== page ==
By Anita Cameron
Suicide is devastating. Take it from someone who has lost dear friends to it. It’s an especially difficult death for families to deal with. Loved ones often feel guilt, wondering was there anything they could have done to prevent it. I, too, felt that horror and guilt after learning that a close friend had died by suicide hours after visiting me.
September is National Suicide Prevention Month. The Centers for Disease Control and Prevention reports that suicide is a serious public health issue whose rates have increased approximately 36% between 2000–2021. It reports that suicide was responsible for 48,183 deaths in 2021.
Many resources exist to inform the public about suicide – what it is, it’s impact on the country and on certain communities, the signs to watch for and how to prevent it – but no resource addresses the state sanctioned suicide masquerading as health care, that proponents call medical aid in dying [MAiD] but opponents call by its true name: assisted suicide.
Assisted suicide is a practice legal in 10 states and the District of Columbia, where a doctor, or in some states, a physician assistant, writes a prescription for a lethal drug that terminally ill patients – those with six months or less, to live – fill and subsequently take. No doctor or witness is required to be present, so no one would know if the medication was purposely taken or if the person was coerced or convinced to do so.
Proponents say that this is not suicide, but the Oxford Dictionary of English lists the definition of suicide as “the action of killing oneself intentionally.” Proponents refuse to call assisted suicide what it actually is, probably due to the stigma associated with suicide. One can call it all kinds of fancy terms that hide the truth, but don’t be fooled – assisted suicide IS suicide.
Though assisted suicide is supposedly only for those who are terminally ill, it’s hard to predict that, so doctors often make mistakes. There are countless stories of people living years or even decades beyond their doctors’ predictions.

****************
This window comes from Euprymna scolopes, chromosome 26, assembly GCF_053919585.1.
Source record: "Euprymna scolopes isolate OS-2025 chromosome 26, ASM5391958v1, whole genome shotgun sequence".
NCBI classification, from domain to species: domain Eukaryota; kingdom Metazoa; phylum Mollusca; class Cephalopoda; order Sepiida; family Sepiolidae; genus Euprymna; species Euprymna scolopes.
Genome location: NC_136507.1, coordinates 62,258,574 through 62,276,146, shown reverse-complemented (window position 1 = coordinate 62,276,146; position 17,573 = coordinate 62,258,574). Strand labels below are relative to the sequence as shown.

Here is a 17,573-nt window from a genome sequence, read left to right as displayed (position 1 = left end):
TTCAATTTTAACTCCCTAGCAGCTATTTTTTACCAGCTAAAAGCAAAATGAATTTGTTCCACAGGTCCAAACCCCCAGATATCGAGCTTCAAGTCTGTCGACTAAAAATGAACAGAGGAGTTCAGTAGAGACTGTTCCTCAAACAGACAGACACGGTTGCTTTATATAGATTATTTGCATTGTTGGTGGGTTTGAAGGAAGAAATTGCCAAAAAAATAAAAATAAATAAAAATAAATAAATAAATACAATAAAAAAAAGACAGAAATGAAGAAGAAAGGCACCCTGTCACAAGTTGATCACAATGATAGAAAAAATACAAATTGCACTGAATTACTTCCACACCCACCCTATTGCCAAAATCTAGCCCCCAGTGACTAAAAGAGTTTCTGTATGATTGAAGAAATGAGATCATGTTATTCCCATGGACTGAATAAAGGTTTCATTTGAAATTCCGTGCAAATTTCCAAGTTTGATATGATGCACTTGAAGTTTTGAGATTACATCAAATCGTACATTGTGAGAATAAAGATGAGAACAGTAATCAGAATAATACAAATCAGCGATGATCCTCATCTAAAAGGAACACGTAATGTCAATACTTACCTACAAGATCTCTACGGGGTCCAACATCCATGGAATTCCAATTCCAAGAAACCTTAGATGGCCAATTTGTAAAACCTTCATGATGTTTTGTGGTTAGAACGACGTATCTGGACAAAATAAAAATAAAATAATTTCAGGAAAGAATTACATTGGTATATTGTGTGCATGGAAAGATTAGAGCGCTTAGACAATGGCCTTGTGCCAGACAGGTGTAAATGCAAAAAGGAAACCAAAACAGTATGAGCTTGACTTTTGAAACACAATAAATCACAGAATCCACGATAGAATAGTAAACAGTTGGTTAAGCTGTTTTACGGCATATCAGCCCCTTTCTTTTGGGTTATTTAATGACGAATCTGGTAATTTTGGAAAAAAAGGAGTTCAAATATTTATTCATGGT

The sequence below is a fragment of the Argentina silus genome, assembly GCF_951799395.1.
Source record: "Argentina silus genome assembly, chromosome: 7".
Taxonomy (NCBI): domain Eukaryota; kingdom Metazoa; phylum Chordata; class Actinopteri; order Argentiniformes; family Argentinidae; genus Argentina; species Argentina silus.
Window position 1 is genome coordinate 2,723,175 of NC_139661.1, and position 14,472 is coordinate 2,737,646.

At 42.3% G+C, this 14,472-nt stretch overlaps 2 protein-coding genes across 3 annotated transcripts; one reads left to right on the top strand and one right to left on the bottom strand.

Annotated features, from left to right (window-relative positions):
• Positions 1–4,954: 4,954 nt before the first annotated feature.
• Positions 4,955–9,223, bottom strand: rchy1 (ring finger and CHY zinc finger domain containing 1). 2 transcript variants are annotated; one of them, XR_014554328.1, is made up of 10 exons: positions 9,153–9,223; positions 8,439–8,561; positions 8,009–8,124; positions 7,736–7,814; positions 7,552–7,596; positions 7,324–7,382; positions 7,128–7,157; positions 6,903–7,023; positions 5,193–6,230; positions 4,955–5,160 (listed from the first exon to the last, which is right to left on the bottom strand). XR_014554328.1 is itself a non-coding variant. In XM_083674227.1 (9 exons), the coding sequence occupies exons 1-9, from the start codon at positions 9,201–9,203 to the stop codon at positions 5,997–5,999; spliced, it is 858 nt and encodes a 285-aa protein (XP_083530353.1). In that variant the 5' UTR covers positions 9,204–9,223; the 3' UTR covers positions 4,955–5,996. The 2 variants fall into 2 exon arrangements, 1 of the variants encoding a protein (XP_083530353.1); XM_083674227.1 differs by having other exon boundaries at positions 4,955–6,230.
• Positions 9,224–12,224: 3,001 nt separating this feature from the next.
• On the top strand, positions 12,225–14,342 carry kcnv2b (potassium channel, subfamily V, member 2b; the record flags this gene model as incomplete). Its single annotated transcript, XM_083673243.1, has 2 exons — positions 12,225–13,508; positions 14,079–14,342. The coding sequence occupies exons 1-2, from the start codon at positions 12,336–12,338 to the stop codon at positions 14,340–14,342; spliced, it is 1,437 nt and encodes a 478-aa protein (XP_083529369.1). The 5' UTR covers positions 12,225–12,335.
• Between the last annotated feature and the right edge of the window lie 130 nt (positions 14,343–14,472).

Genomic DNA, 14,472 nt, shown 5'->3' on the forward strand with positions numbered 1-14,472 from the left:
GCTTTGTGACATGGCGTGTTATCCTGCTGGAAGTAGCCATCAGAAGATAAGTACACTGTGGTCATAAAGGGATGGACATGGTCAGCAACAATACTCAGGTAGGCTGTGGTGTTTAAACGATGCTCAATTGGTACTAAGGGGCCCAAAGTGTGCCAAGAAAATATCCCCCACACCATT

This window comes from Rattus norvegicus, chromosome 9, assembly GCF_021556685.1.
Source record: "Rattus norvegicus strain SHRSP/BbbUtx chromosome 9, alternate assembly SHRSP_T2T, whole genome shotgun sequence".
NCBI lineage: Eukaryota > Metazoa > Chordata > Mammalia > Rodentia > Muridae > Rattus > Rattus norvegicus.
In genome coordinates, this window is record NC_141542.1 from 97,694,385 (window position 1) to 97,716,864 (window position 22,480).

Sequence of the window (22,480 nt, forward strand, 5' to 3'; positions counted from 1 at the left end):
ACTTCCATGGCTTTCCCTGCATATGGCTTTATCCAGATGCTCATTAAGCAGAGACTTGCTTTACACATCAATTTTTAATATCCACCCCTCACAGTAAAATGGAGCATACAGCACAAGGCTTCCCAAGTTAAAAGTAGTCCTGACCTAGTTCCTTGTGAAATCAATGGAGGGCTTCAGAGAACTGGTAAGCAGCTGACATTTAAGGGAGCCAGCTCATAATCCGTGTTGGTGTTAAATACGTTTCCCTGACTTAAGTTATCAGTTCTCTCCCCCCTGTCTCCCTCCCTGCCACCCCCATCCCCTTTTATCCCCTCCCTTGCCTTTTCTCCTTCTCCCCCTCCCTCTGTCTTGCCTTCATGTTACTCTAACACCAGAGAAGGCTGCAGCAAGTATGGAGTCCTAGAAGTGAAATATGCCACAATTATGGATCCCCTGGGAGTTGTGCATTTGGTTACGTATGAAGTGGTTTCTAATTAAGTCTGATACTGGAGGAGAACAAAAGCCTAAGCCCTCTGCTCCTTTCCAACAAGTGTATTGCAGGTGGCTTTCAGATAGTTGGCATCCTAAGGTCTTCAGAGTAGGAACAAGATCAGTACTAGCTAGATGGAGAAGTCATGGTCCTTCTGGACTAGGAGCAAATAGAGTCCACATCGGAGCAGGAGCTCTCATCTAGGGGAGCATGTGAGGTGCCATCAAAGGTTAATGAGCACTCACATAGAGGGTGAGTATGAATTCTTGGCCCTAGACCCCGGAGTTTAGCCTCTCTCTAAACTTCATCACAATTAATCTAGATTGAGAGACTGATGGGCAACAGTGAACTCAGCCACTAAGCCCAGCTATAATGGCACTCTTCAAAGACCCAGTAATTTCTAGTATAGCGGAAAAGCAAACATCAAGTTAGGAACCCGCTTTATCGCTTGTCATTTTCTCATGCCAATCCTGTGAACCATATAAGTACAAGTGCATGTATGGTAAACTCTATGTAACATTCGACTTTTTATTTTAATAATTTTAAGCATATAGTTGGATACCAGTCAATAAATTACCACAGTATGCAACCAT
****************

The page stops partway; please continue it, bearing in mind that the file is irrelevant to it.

Assisted suicide creates a two-tiered system where younger, healthier folks expressing thoughts of harming themselves are more likely to get mental health treatment whether they want it or not, while disabled people, who often lack access to such care, are more likely to have suicidal feelings rationalized, so are less likely to receive mental health treatment.
This is especially important when someone is diagnosed with a terminal illness. It’s normal to become depressed after such a diagnosis. Mental health counseling, along with other services and supports should be offered from the beginning and tailored to meet the person’s changing needs.
Proponents rename assisted suicide as “aid in dying” so it sounds like end of life care. However, it is not. End of life care is all of the services and supports, including pain management, that a person needs to be as comfortable as possible while the dying process takes place naturally. Assisted suicide is just that – suicide. Death. No care.
It’s said that access to housing, healthcare, clean water and food security is suicide prevention. Getting rid of assisted suicide as public policy is also suicide prevention.